Hallelujah! At long last, Music Row has kicked its nearly fatal addiction to sophomoric, testosterone-fueled party-rock. And — holy smokes! — 2016’s CMA Awards almost got it right. In a year that featured a number of well-crafted, emotionally evocative country songs, Lori McKenna’s “Humble And Kind” makes a worthy, although safe, Song of the Year. Thomas Rhett’s heartfelt, but predictable “Die A Happy Man,” however, overachieved. My Record of the Year, hands down, was Eric Church’s “Record Year.” Justice did prevail when Church deservedly collected the Best Album prize. Alas, Mr. Misunderstood isn’t misunderstood after all.
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A decade into his recording career, in an industry all too often enamored with lowbrow, cookie-cutter pap, Eric Church continues to push himself to higher levels of excellence.
From the get-go, the North Carolinian showed authentic country pedigree and a laser-focused, uncompromising point of view. His debut Sinners Like Me collection (2006) certified Gold without issuing a top-10 single. The newcomer’s vocal snarl, melodic instinct and stark lyrical imagery evoked natural comparisons to youthful Steve Earle. Even when Church stooped to bro-country clichés about boots, blue jeans, and brew, his rural rapscallion wasn’t a clod-hopping braggart; he was actually marveling that the girl loved his neck in spite of its redness. Remarkably, in the album’s only solo-penned song, Church voiced a death-row inmate waiting to “ride the lightning” to his just deserts. No doubt, the new kid on the Row was swinging a sturdy pair of brass ones. But even Church’s collaborations with Nashville’s hottest by-appointment formulists invariably sounded like they took root in the artist’s soul.
Ironically, a love ballad from Church’s hard-rocking sophomore effort (Carolina, 2009) provided the ticket for his first top-10 trip. The singer declares his affection for chewing tobacco, NASCAR, cold beer, and his dog, but ultimately confesses that, gee, golly, gosh, his lady’s love is his first, best love. But it was the album’s third single that first hinted at Church’s exceptional artistic promise. On the smart, jocular, Roger Miller-esque “Smoke A Little Smoke,” the performer and his producer (the visionary Jay Joyce) began sketching the unique sonic landscape the artist would henceforth explore as his own man.
Okay, sure … Church’s next release (and first chart topper, “Drink In My Hand,” from 2011’s Chief) was a Toby Keith-inflected, overt pandering to the skin-deep, country party crowd. “Springsteen,” however, delivered quick redemption. Laying universally relatable reflections of teenage regret on a fresh-but-earthy Americana groove, this self-proclaimed “soundtrack to a true-life Saturday night” became an instant classic. Thus, Chief was honored with a Best Country Album Grammy nomination. (Note: “Springsteen” marks a significant first co-writing credit for Church bandmate Jeff Hyde.)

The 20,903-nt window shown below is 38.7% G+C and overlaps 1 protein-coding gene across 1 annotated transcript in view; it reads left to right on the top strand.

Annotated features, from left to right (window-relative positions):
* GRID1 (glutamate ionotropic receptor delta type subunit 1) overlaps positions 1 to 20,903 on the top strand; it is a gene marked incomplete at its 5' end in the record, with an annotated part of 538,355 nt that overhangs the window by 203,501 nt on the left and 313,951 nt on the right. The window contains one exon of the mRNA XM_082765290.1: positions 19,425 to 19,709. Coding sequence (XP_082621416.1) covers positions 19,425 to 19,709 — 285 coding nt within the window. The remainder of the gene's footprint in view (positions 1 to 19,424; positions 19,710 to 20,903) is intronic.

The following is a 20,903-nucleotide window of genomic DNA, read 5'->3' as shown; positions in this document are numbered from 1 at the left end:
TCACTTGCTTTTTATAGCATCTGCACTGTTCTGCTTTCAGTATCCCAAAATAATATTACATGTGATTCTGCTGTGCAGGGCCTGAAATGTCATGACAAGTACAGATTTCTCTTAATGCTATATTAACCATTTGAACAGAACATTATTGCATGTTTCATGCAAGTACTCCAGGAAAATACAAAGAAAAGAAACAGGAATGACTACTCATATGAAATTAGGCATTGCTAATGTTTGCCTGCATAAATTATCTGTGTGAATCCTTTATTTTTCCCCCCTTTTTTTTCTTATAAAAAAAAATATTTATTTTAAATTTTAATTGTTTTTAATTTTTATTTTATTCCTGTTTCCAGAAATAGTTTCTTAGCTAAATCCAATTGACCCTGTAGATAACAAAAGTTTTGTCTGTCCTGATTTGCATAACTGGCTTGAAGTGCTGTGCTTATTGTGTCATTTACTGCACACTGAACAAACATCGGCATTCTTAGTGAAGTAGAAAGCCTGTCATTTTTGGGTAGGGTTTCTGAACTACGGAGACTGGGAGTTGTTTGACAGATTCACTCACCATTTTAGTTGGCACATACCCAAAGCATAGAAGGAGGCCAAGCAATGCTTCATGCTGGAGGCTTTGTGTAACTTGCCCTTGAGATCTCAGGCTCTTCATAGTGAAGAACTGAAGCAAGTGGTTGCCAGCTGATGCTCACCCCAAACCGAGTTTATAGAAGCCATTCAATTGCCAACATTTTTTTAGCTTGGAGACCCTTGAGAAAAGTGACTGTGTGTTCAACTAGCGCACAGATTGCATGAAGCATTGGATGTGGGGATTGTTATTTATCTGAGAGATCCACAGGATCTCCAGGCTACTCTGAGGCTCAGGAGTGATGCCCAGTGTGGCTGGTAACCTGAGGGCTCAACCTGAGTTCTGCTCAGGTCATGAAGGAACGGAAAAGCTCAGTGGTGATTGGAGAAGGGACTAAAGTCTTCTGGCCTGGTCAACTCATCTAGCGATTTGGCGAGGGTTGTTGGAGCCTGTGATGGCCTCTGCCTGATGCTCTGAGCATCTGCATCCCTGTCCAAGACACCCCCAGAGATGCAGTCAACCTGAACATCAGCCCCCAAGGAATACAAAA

Church and Joyce make no pretense of genre purity with the title track and first single from The Outsiders, a production that bludgeons eardrums in an errant attempt to out-Aldean Jason. Thankfully, they return to earth with “Give Me Back My Hometown” and “Talladega,” only to top the package off with a refreshing palate cleanser. “Like a Wrecking Ball” stealthily sneaks up on the listener with its Eddie Rabbitt tape-delayed vocal and stripped-down arrangement, tastefully substituting Hammond B3 in place of the expected dobro solo.
Mainstream country albums commonly comprise a haphazardly assembled assortment of single contenders, with no thought to a connecting theme. That has never been Church’s modus operandi. Great albums capture an un-doctored snapshot of the artist at a certain stage of life. In Mr. Misunderstood, Church pulls back the Wizard-of-Oz curtain to reveal his more mature self, approaching 40, as an introspective, unpretentious, and admittedly flawed man. Even with all that talent, he’s human. Awareness of his humanity is precisely what makes Eric Church the real deal.
“I’ve burned up the fast lane, dodging drugs and divorce,” he confides in “Holdin’ My Own,” then concludes, “If I’m proof of anything, God sure loves troubadours.” A powerful confession in and of itself. But, as a language junkie, I can’t help but crave the rhyme!
In the folk-rocky title track, Church gives another wink/nod to Steve Earle, while his stream-of-conscious-style lyrics make reference to Ray Wiley Hubbard, Jeff Tweedy, and Jackson Pollock. Producer Joyce untethers the band from the click track, letting the players race the tempo, decelerate again, then jam out blissfully into garage-band dissonance. This three-chord, five-minute-plus single blows a sloppy raspberry at every one of corporate country radio’s castrating commandments.
With “Record Year,” Church and co-writer Hyde exhume classic country song craft, peppering their ingenious, double-entendre premise with canny word play, while somehow never losing the composition’s guy-mourns-losing-girl emotional core. Joyce bathes the track in a perfect blend of contemporary and traditional instrumentation. In fact, unlike previous offerings, there is not a single production misstep in this set. The honors garnered by Mr. Misunderstood are as much due to the subtle restraint of the man behind the glass as they are acknowledgments of the artist and his material.
It takes guts for a man to stand up in front of God and his mama to confess his sins. In these jaded times, however, it might even be more courageous for an artist to challenge negativity and cynicism in broad daylight. Once it’s out there, “Kill A Word” reminds us, cruel, destructive, discouraging language can’t be un-said or un-heard. And that could possibly be the most important message Eric Church — the finest country singer-songwriter on the scene today — will ever convey.